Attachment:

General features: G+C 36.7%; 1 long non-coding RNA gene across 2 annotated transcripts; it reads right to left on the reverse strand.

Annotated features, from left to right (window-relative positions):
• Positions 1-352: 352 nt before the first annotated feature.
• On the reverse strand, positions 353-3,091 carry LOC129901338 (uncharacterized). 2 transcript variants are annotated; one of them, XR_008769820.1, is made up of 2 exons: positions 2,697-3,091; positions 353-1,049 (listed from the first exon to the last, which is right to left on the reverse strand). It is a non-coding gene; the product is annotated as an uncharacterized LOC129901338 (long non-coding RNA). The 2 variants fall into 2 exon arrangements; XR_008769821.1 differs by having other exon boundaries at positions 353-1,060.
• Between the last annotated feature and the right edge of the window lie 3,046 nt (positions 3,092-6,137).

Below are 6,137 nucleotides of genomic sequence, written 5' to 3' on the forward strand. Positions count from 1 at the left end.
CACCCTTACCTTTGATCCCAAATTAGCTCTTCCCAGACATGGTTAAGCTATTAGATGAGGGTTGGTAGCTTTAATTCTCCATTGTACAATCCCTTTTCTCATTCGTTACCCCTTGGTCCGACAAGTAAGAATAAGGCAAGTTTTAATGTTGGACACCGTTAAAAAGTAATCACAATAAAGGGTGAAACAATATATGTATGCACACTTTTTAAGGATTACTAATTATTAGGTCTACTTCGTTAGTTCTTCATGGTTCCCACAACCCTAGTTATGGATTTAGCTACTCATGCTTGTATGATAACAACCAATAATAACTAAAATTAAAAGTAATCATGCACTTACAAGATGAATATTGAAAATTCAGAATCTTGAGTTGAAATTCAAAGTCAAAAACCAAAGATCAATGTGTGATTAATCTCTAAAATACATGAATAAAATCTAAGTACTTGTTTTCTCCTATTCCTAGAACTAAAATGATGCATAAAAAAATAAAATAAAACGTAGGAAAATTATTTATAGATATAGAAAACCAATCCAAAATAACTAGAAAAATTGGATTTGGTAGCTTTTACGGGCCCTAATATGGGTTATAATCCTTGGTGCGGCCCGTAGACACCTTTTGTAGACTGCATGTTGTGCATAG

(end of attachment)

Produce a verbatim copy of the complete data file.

General features: G+C 36.7%; 1 long non-coding RNA gene across 2 annotated transcripts; it reads right to left on the reverse strand.

Annotated features, from left to right (window-relative positions):
• Positions 1-352: 352 nt before the first annotated feature.
• On the reverse strand, positions 353-3,091 carry LOC129901338 (uncharacterized). 2 transcript variants are annotated; one of them, XR_008769820.1, is made up of 2 exons: positions 2,697-3,091; positions 353-1,049 (listed from the first exon to the last, which is right to left on the reverse strand). It is a non-coding gene; the product is annotated as an uncharacterized LOC129901338 (long non-coding RNA). The 2 variants fall into 2 exon arrangements; XR_008769821.1 differs by having other exon boundaries at positions 353-1,060.
• Between the last annotated feature and the right edge of the window lie 3,046 nt (positions 3,092-6,137).

Below are 6,137 nucleotides of genomic sequence, written 5' to 3' on the forward strand. Positions count from 1 at the left end.
CACCCTTACCTTTGATCCCAAATTAGCTCTTCCCAGACATGGTTAAGCTATTAGATGAGGGTTGGTAGCTTTAATTCTCCATTGTACAATCCCTTTTCTCATTCGTTACCCCTTGGTCCGACAAGTAAGAATAAGGCAAGTTTTAATGTTGGACACCGTTAAAAAGTAATCACAATAAAGGGTGAAACAATATATGTATGCACACTTTTTAAGGATTACTAATTATTAGGTCTACTTCGTTAGTTCTTCATGGTTCCCACAACCCTAGTTATGGATTTAGCTACTCATGCTTGTATGATAACAACCAATAATAACTAAAATTAAAAGTAATCATGCACTTACAAGATGAATATTGAAAATTCAGAATCTTGAGTTGAAATTCAAAGTCAAAAACCAAAGATCAATGTGTGATTAATCTCTAAAATACATGAATAAAATCTAAGTACTTGTTTTCTCCTATTCCTAGAACTAAAATGATGCATAAAAAAATAAAATAAAACGTAGGAAAATTATTTATAGATATAGAAAACCAATCCAAAATAACTAGAAAAATTGGATTTGGTAGCTTTTACGGGCCCTAATATGGGTTATAATCCTTGGTGCGGCCCGTAGACACCTTTTGTAGACTGCATGTTGTGCATAG